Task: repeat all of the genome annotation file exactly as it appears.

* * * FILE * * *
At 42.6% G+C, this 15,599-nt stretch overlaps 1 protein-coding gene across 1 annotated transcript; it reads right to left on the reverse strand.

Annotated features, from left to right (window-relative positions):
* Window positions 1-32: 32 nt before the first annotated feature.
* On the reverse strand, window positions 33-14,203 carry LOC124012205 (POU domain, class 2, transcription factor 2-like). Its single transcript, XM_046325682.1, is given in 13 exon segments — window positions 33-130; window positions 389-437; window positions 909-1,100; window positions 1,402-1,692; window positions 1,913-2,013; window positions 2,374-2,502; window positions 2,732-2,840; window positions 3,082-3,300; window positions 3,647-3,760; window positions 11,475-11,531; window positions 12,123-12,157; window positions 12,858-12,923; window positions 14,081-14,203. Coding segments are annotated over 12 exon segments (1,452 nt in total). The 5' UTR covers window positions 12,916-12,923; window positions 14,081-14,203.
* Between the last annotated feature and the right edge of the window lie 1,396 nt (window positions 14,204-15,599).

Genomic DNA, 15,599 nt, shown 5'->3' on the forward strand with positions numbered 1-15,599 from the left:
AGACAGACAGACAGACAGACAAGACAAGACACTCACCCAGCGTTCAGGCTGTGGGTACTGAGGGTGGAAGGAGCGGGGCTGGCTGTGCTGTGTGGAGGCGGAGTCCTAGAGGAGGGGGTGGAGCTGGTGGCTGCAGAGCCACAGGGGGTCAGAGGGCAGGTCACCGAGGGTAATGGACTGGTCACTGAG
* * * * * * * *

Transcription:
At 42.6% G+C, this 15,599-nt stretch overlaps 1 protein-coding gene across 1 annotated transcript; it reads right to left on the reverse strand.

Annotated features, from left to right (window-relative positions):
* Window positions 1-32: 32 nt before the first annotated feature.
* On the reverse strand, window positions 33-14,203 carry LOC124012205 (POU domain, class 2, transcription factor 2-like). Its single transcript, XM_046325682.1, is given in 13 exon segments — window positions 33-130; window positions 389-437; window positions 909-1,100; window positions 1,402-1,692; window positions 1,913-2,013; window positions 2,374-2,502; window positions 2,732-2,840; window positions 3,082-3,300; window positions 3,647-3,760; window positions 11,475-11,531; window positions 12,123-12,157; window positions 12,858-12,923; window positions 14,081-14,203. Coding segments are annotated over 12 exon segments (1,452 nt in total). The 5' UTR covers window positions 12,916-12,923; window positions 14,081-14,203.
* Between the last annotated feature and the right edge of the window lie 1,396 nt (window positions 14,204-15,599).

Genomic DNA, 15,599 nt, shown 5'->3' on the forward strand with positions numbered 1-15,599 from the left:
AGACAGACAGACAGACAGACAAGACAAGACACTCACCCAGCGTTCAGGCTGTGGGTACTGAGGGTGGAAGGAGCGGGGCTGGCTGTGCTGTGTGGAGGCGGAGTCCTAGAGGAGGGGGTGGAGCTGGTGGCTGCAGAGCCACAGGGGGTCAGAGGGCAGGTCACCGAGGGTAATGGACTGGTCACTGAG